Modern Combat 4: Zero Hour, arguably the last "great" Modern Combat and one of my favourite Modern Combats, and my most played, with a total of 250 hours on it.
One thing you need to know about me is that I am brutally honest on how I rate these games. I don't judge a game on my nostalgia for it. I take off my nostalgia glasses and go for my reviewing ones.
Anyway, let's get into the review for another high-quality Gameloft Montreal title.
Spoilers will follow from this point.
Click here to skip the spoiling part.
Modern Combat 4: Zero Hour has by far and away, the best graphics the series has seen so far, and probably the best graphics the iOS and Android devices have ever seen. Environments are more rich and detailed than the already impressive looking Fallen Nation.
Just like its predecessor, Zero Hour boasts a cinematic campaign from start to finish. However, thanks to its amazing graphics, I believe Zero Hour's campaign makes me feel more like I'm watching a movie than a video game than any other mobile game I have ever played. From the visually stunning opening cutscene of Red Summit, to the death of Edward Page in Extreme Sanction, MC4 does not disappoint.
Guns also look more detailed than any other Modern Combat title. They look both realistic and impressive, featuring decent colour and little details that make them attractive, like maybe a notable scratch on the side of the weapon. And guns also have a more refined gun noise/reload noise than any other Modern Combat game before it, in my opinion. From the heavy-sounding machine gun fire of the Charbtek-28, to the meaty thud of the SFS CTK-12, to the noise that suppressed weapons make when firing, Zero Hour isn't only an eye-pleaser, but a rather good ear-pleaser.
However, there can be occasional frame drops when playing campaign or multiplayer, which can detract from the overall experience.
Still, Zero Hour has arguably the best all-round aesthetics ever seen on a Modern Combat.
Zero Hour still plays similarly to its predecessors, which definitely isn't a bad thing. You have a joystick on your screen, moving your player around, and you have the other features. Controller support is available, but I've never tried it, so I can't give a review on it. Sliding is back from Fallen Nation, however, the slide is significantly shorter, which I felt was an acceptable change from the unrealistically long slides from Fallen Nation.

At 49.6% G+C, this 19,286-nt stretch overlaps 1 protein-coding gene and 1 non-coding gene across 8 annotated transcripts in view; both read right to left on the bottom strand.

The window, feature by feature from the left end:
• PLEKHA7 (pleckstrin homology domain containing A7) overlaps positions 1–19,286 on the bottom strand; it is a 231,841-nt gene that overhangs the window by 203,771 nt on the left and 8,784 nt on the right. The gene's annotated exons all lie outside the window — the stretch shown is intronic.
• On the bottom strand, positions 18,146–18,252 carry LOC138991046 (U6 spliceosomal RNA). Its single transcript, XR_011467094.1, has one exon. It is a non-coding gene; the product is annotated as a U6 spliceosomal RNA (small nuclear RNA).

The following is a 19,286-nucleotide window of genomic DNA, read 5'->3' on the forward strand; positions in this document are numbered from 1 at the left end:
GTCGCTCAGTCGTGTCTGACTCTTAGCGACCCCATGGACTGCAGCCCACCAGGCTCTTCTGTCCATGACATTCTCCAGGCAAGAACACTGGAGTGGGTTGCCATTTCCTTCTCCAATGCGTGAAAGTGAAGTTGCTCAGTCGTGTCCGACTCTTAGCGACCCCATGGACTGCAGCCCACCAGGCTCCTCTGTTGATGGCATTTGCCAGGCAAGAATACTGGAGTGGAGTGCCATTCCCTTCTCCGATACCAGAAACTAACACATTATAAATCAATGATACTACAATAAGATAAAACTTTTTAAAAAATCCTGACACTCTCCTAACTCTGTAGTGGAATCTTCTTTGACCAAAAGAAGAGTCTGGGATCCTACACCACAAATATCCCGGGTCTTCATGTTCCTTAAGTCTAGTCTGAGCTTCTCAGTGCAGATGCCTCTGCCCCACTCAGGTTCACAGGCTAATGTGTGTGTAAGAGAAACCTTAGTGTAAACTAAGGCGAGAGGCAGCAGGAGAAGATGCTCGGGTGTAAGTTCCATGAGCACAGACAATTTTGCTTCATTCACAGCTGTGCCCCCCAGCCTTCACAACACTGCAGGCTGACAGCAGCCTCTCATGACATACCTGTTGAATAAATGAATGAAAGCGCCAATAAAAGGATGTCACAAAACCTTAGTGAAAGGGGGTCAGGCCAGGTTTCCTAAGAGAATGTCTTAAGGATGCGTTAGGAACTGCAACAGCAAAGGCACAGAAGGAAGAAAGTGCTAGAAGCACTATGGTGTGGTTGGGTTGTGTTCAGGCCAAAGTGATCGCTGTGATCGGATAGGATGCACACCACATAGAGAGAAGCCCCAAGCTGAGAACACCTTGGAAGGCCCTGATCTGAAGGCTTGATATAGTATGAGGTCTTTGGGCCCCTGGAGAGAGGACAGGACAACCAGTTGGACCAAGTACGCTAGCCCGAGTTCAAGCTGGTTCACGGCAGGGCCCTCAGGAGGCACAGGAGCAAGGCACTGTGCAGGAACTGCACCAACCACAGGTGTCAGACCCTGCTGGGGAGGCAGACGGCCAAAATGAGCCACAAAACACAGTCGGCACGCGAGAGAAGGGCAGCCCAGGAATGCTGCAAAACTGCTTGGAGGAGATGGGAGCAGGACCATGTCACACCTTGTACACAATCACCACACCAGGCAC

In terms of gameplay variety, Modern Combat 4's single-player campaign, in my opinion, has the most gameplay variety in any Modern Combat, tied with its successor, Modern Combat 5: Blackout. However, compared to Blackout, it features a much better single-player story (my opinion). From piloting drones in Barcelona in the mission Critical Path, to standard ground fighting in Cold Veangeance to chasing enemies through Barcelona in Terminus, Modern Combat 4 has gameplay variety for any one that's a fan for first-person shooters.
“ This is the night that everything changes. We have 10 minutes. Walk away with blood on your hands. Go. „
As expected from a Modern Combat game, Modern Combat 4 features a 12-mission single-player campaign.
But what I particularly like about MC4, is that instead of using the stereotypical Russian, Pakistani, South American, or German villain that has been used by pretty much every single FPS game before it, Zero Hour's two villains are American! Yes, American, and they are settling out to destroy the nations that they came from. Even though I live in America, I think that Montreal did a great decision on that, as before the release of MC4 I was expecting the main villain to be another Russian or Pakistani villain.
MC4's storyline itself once again follows the story of the elite squad Phantom Unit, as they set out yet again to stop the aforementioned two villains from destroying the United States. I think MC4 has the third-best storyline in the franchise, behind MC3 and MC2. However, thanks to the gameplay variety, MC4 more than makes up for this.
Overall, the campaign in Modern Combat 4: Zero Hour is one that is still a blast to play and that has a memorable setting(s), characters, and villains. Edward Page is my favourite villain in the franchise.